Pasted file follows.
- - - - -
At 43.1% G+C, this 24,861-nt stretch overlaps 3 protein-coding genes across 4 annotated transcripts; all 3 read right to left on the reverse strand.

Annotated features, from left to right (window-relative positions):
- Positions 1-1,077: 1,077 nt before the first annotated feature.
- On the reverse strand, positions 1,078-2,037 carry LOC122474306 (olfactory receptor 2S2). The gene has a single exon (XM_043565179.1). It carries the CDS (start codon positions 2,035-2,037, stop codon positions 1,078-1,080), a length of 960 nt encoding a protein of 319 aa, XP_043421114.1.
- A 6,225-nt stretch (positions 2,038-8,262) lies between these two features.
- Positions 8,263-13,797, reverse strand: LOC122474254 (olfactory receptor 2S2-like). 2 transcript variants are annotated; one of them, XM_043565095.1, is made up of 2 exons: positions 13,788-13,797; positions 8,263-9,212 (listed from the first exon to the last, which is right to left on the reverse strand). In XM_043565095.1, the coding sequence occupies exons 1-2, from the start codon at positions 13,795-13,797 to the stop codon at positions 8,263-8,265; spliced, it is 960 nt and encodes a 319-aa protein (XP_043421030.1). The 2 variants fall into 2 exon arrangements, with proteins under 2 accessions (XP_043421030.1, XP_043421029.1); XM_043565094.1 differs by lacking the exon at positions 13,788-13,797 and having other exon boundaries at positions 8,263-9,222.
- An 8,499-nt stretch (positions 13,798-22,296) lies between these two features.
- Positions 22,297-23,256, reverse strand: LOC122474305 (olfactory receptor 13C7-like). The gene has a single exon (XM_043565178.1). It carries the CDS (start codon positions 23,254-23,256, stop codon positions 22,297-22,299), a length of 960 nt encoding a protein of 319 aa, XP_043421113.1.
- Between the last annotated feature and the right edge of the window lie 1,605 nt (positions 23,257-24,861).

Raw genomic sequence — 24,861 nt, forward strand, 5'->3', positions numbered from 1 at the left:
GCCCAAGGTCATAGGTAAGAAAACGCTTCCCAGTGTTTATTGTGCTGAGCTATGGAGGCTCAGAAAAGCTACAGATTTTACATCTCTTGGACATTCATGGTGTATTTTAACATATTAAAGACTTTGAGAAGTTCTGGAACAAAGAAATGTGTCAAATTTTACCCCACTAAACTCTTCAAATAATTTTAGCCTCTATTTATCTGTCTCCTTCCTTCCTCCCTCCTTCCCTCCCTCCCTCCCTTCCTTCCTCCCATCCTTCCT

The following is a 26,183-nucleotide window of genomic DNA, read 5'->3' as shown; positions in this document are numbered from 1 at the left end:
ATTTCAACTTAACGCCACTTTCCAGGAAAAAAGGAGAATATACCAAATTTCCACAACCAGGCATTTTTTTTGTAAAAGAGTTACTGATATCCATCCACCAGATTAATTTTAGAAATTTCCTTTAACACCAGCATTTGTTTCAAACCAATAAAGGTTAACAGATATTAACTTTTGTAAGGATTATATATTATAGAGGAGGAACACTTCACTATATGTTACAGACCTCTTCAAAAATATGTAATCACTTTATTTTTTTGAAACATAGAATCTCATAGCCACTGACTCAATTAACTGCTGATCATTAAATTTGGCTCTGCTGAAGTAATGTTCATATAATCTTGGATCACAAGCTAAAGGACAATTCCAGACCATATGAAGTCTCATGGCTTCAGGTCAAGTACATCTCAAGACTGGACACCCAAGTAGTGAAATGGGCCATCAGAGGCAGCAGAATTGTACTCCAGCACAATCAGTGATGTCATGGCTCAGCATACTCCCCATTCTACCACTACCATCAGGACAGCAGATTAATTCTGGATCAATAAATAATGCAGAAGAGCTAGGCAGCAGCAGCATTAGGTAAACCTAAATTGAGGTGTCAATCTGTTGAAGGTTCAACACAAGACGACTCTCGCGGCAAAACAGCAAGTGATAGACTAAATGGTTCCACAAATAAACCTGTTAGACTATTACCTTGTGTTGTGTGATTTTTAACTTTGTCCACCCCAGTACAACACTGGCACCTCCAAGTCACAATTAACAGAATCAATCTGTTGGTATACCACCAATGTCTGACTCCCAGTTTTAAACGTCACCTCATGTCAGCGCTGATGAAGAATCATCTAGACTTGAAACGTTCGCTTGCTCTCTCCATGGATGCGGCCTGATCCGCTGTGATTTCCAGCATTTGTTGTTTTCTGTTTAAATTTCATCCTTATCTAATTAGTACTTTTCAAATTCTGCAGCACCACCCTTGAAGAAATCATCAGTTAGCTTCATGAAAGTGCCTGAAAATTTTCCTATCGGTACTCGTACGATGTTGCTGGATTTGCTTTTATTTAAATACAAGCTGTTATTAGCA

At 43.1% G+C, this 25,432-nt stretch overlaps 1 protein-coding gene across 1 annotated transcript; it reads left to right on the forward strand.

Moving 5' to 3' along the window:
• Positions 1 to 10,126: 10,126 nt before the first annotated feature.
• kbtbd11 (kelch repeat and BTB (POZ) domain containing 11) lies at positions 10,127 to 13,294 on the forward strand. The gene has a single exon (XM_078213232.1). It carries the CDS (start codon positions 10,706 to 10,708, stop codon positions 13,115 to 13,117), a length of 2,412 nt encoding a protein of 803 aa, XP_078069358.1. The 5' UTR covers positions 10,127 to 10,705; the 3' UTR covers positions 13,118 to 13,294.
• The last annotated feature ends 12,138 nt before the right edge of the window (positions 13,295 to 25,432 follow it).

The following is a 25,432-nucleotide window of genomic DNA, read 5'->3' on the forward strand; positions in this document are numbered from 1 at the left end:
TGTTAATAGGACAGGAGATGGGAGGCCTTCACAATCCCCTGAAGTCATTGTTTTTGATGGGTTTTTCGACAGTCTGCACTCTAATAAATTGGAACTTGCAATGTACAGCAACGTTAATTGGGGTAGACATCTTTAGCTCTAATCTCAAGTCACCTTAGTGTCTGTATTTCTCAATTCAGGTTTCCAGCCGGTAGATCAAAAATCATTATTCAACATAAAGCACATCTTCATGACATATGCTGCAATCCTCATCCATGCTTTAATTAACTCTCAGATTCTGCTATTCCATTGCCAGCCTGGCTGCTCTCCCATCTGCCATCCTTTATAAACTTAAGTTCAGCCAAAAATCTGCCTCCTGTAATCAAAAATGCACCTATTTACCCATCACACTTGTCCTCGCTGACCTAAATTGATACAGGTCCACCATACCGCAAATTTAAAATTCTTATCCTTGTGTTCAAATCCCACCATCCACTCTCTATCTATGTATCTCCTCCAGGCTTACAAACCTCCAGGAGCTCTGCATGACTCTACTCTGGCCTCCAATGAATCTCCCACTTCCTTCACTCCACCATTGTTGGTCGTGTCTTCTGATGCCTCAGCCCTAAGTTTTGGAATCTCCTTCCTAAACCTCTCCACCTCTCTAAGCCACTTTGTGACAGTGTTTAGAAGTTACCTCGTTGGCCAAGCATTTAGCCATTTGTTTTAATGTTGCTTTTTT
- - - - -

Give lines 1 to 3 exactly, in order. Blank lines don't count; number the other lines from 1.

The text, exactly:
At 43.1% G+C, this 24,861-nt stretch overlaps 3 protein-coding genes across 4 annotated transcripts; all 3 read right to left on the reverse strand.

Annotated features, from left to right (window-relative positions):
- Positions 1-1,077: 1,077 nt before the first annotated feature.